A group of motorists travelling from Davenport, Iowa, to New York, ca. 1905 / THF104740
At first, many railroad managers did not take automobiles seriously—and for good reason. When they were first introduced in the 1890s, automobiles had no practical purpose. They were considered amusing and entertaining playthings for wealthy hobbyists and adventurers.
1909 advertisement for the Pierce-Arrow Motor Car, an automobile geared to wealthy motorists who could afford to have a chauffeur handle the driving for them. / THF88377
Most railroad managers were complacent, agreeing with one claim that “the fad of automobile riding will gradually wear off and the time will soon be here when a very large part of the people will cease to think of automobile rides.” But, as it turned out, the public passion for automobile riding did not wear off. Increasingly, Americans from all walks of life embraced automobiles and their advantages over railroads. By 1910, more than 468,000 motor vehicles had been registered in the United States.
Automobiles would have not achieved the level of popularity that they did without major advancements in the roads on which they traveled. As far back as the 1890s, bicyclists and early motorists had tried to alert the public to, and lobby the government for, better roads—roads that the railroads had ironically either replaced or rendered unnecessary.
The Bulletin and Good Road, the official organ of the League of American Wheelmen, kept bicyclists up to date on advancements relating to the “Good Roads” movement. / THF207011
One reason that people embraced automobiles was because they revived the promise of individual freedom. Compared with railroad travel, motorists were unhampered, free to follow their own path. Elon Jessup, author of several motor camping books, wrote, “Time and space are at your beck and call, your freedom is complete.”
Motorists enjoying life on the road in the Missouri Ozarks, 1923. / THF105550
According to a 1910 American Motorist article, no longer were people tied to intercity train schedules, “rushed meals,” and “rude awakenings.” The motorist was “his own station master, engineer, and porter.” Riding in his own “highway Pullman,” he had “no one’s time to make except his own.” Automobile advocate Henry B. Joy wrote in a 1917 Outlook article that motoring promised “freedom from the shackles of the railway timetable.” Automobiles were also considered a particular advantage for women, who were increasingly venturing out into public spaces to shop, work, socialize, and take pleasure trips.
Four women in a Haynes automobile, travelling from Chicago to New York, ca. 1905. / THF107595
In addition to restoring people’s personal control over their own time, automobiles succeeded in slowing down the fast pace of modern life. Early automobile advocates claimed that railroads were simply too fast. Elon Jessup, in his 1921 book, The Motor Camping Book, described the view from the train as “a blur.” In his 1928 book, Better Country, nature writer Dallas Lore Sharp remarked that railroads rushed “blindly along iron rails” in their “mad dash across the night,” offering passengers only “fleeting impressions.” Automobiles, on the other hand, promised a nostalgic return to a slower time. Harkening back to the “simpler” days of stagecoach and carriage travel, automobiles were “refreshingly regressive.” Instead of being rushed along by “printed schedules and clock-toting conductors,” motorists could stop and start whenever they wanted, or when natural obstacles intervened. A car trip was leisurely, allowing heightened attention to regional variation and uniqueness.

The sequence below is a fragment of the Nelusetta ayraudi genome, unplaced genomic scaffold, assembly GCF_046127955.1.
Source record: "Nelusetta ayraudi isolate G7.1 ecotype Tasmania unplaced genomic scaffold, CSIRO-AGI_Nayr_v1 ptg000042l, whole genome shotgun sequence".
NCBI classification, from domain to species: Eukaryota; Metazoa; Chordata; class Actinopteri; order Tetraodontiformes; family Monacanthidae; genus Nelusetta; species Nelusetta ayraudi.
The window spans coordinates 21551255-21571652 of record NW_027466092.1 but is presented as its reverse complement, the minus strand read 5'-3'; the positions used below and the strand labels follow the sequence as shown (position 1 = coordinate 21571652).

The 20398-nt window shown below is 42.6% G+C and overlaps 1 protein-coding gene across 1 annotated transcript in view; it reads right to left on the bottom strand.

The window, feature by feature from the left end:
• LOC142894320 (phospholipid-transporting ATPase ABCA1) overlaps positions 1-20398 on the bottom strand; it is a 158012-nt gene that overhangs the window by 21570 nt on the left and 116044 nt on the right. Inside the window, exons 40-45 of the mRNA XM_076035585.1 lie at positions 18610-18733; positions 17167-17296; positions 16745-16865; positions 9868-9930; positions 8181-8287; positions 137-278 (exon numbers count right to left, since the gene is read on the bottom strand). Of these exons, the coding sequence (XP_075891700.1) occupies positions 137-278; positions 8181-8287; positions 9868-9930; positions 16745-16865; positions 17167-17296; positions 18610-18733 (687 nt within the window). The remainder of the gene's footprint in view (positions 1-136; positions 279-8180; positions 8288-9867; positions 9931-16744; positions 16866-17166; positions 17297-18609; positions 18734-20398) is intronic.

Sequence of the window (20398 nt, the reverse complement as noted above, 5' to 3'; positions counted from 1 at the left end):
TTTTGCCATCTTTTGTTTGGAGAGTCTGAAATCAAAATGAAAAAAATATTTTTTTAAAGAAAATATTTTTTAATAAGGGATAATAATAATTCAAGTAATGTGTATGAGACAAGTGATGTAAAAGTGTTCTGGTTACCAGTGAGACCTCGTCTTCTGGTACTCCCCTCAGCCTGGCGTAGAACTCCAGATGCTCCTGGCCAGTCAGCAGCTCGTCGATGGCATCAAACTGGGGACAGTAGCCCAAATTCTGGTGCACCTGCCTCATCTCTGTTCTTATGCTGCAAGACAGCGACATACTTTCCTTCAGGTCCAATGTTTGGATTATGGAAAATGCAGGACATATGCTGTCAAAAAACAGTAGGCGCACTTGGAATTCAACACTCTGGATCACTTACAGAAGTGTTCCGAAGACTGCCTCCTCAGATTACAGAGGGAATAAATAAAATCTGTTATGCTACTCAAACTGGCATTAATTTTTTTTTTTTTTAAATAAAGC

Motorists take a leisurely drive through the countryside on the cover of this September 1924 American Motorist magazine. / THF202475
All told, the automobile liberated the individual who “hated alarm clocks” and “the faces of the conductor who twice daily punched his ticket on the suburban train.” In his 1928 book, Dallas Sharp even claimed that motoring was, in fact, more patriotic than railroad travel because it encouraged people to enjoy the country “quietly” and “sanely.” As a result, the slower tempo of automobile travel was thought to be restorative to frayed nerves brought on by the increasingly hectic pace of life in an urban, industrial society.
No automobile had more impact on the American public than the Model T, introduced in 1908. Envisioned by Henry Ford as a car for “the great multitude,” the Model T was indeed “everyman’s car”—sturdy, versatile, thrifty, and powerful. While Model Ts sold well from the beginning, the low price, extensive dealer network, and easy availability of replacement parts led to a leap in Model T sales after World War I.
Brochure for the 1924 Ford Model T, promoting its use as a vehicle for family pleasure trips. / THF107809